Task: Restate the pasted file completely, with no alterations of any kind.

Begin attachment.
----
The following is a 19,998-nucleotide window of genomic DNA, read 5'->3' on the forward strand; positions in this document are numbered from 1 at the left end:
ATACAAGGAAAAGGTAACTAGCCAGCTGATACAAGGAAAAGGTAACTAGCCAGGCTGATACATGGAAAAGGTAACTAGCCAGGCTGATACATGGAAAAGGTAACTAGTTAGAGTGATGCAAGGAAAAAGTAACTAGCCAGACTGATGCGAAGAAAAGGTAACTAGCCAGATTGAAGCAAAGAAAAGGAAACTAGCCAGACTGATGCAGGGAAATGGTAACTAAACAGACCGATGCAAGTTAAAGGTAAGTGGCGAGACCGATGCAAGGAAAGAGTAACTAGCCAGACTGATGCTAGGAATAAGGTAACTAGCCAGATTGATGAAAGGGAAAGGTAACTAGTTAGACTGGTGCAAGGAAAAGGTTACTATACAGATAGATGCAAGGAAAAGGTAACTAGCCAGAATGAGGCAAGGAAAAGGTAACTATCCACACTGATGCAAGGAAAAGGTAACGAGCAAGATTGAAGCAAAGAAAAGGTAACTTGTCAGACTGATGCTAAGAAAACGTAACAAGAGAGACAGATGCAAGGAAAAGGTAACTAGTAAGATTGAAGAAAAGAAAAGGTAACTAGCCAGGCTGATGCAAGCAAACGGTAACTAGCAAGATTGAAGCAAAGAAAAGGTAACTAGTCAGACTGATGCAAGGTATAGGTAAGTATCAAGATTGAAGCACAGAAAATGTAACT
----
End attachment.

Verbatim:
The following is a 19,998-nucleotide window of genomic DNA, read 5'->3' on the forward strand; positions in this document are numbered from 1 at the left end:
ATACAAGGAAAAGGTAACTAGCCAGCTGATACAAGGAAAAGGTAACTAGCCAGGCTGATACATGGAAAAGGTAACTAGCCAGGCTGATACATGGAAAAGGTAACTAGTTAGAGTGATGCAAGGAAAAAGTAACTAGCCAGACTGATGCGAAGAAAAGGTAACTAGCCAGATTGAAGCAAAGAAAAGGAAACTAGCCAGACTGATGCAGGGAAATGGTAACTAAACAGACCGATGCAAGTTAAAGGTAAGTGGCGAGACCGATGCAAGGAAAGAGTAACTAGCCAGACTGATGCTAGGAATAAGGTAACTAGCCAGATTGATGAAAGGGAAAGGTAACTAGTTAGACTGGTGCAAGGAAAAGGTTACTATACAGATAGATGCAAGGAAAAGGTAACTAGCCAGAATGAGGCAAGGAAAAGGTAACTATCCACACTGATGCAAGGAAAAGGTAACGAGCAAGATTGAAGCAAAGAAAAGGTAACTTGTCAGACTGATGCTAAGAAAACGTAACAAGAGAGACAGATGCAAGGAAAAGGTAACTAGTAAGATTGAAGAAAAGAAAAGGTAACTAGCCAGGCTGATGCAAGCAAACGGTAACTAGCAAGATTGAAGCAAAGAAAAGGTAACTAGTCAGACTGATGCAAGGTATAGGTAAGTATCAAGATTGAAGCACAGAAAATGTAACT